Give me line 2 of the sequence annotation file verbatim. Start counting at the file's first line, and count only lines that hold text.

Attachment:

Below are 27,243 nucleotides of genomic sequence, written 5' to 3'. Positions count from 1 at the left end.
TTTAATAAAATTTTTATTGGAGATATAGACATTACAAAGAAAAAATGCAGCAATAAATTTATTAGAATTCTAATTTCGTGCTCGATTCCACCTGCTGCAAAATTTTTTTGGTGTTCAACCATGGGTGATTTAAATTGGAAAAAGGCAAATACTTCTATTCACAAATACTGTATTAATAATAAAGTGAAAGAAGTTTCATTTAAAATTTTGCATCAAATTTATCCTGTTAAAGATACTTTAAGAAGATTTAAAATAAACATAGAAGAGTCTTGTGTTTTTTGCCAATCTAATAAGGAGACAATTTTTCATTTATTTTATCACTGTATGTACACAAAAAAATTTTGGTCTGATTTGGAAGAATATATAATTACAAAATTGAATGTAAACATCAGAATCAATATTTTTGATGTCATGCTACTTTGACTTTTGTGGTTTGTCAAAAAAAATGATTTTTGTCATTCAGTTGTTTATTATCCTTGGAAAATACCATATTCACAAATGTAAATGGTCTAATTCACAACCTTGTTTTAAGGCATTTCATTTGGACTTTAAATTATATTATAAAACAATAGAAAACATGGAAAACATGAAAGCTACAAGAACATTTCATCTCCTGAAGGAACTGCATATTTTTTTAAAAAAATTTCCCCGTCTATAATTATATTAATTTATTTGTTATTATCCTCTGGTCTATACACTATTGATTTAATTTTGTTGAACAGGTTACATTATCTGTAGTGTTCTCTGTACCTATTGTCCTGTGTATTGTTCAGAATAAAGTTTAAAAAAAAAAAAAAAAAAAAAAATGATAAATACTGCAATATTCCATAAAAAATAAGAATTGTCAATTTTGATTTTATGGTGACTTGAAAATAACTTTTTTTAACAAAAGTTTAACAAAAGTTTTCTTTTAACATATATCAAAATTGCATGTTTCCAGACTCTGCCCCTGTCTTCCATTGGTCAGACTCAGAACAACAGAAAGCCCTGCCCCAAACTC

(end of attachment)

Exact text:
TTTAATAAAATTTTTATTGGAGATATAGACATTACAAAGAAAAAATGCAGCAATAAATTTATTAGAATTCTAATTTCGTGCTCGATTCCACCTGCTGCAAAATTTTTTTGGTGTTCAACCATGGGTGATTTAAATTGGAAAAAGGCAAATACTTCTATTCACAAATACTGTATTAATAATAAAGTGAAAGAAGTTTCATTTAAAATTTTGCATCAAATTTATCCTGTTAAAGATACTTTAAGAAGATTTAAAATAAACATAGAAGAGTCTTGTGTTTTTTGCCAATCTAATAAGGAGACAATTTTTCATTTATTTTATCACTGTATGTACACAAAAAAATTTTGGTCTGATTTGGAAGAATATATAATTACAAAATTGAATGTAAACATCAGAATCAATATTTTTGATGTCATGCTACTTTGACTTTTGTGGTTTGTCAAAAAAAATGATTTTTGTCATTCAGTTGTTTATTATCCTTGGAAAATACCATATTCACAAATGTAAATGGTCTAATTCACAACCTTGTTTTAAGGCATTTCATTTGGACTTTAAATTATATTATAAAACAATAGAAAACATGGAAAACATGAAAGCTACAAGAACATTTCATCTCCTGAAGGAACTGCATATTTTTTTAAAAAAATTTCCCCGTCTATAATTATATTAATTTATTTGTTATTATCCTCTGGTCTATACACTATTGATTTAATTTTGTTGAACAGGTTACATTATCTGTAGTGTTCTCTGTACCTATTGTCCTGTGTATTGTTCAGAATAAAGTTTAAAAAAAAAAAAAAAAAAAAAAATGATAAATACTGCAATATTCCATAAAAAATAAGAATTGTCAATTTTGATTTTATGGTGACTTGAAAATAACTTTTTTTAACAAAAGTTTAACAAAAGTTTTCTTTTAACATATATCAAAATTGCATGTTTCCAGACTCTGCCCCTGTCTTCCATTGGTCAGACTCAGAACAACAGAAAGCCCTGCCCCAAACTC